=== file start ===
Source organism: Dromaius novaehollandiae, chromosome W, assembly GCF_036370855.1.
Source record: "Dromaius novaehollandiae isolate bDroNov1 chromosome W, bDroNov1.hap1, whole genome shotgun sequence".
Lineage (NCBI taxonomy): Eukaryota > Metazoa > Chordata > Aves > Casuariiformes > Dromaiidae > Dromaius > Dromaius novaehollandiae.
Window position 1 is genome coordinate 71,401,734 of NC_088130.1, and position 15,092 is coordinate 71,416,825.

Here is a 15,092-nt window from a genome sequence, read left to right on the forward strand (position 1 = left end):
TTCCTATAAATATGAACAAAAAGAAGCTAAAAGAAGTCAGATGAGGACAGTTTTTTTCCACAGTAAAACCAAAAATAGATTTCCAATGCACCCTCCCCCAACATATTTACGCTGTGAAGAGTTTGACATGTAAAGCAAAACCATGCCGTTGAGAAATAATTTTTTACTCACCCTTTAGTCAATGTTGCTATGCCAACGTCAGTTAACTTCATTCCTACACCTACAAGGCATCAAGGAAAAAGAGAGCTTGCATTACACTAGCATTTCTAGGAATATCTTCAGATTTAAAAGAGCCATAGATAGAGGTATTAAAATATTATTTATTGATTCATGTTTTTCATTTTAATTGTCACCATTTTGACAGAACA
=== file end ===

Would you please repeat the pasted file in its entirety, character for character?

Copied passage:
Source organism: Dromaius novaehollandiae, chromosome W, assembly GCF_036370855.1.
Source record: "Dromaius novaehollandiae isolate bDroNov1 chromosome W, bDroNov1.hap1, whole genome shotgun sequence".
Lineage (NCBI taxonomy): Eukaryota > Metazoa > Chordata > Aves > Casuariiformes > Dromaiidae > Dromaius > Dromaius novaehollandiae.
Window position 1 is genome coordinate 71,401,734 of NC_088130.1, and position 15,092 is coordinate 71,416,825.

Here is a 15,092-nt window from a genome sequence, read left to right on the forward strand (position 1 = left end):
TTCCTATAAATATGAACAAAAAGAAGCTAAAAGAAGTCAGATGAGGACAGTTTTTTTCCACAGTAAAACCAAAAATAGATTTCCAATGCACCCTCCCCCAACATATTTACGCTGTGAAGAGTTTGACATGTAAAGCAAAACCATGCCGTTGAGAAATAATTTTTTACTCACCCTTTAGTCAATGTTGCTATGCCAACGTCAGTTAACTTCATTCCTACACCTACAAGGCATCAAGGAAAAAGAGAGCTTGCATTACACTAGCATTTCTAGGAATATCTTCAGATTTAAAAGAGCCATAGATAGAGGTATTAAAATATTATTTATTGATTCATGTTTTTCATTTTAATTGTCACCATTTTGACAGAACA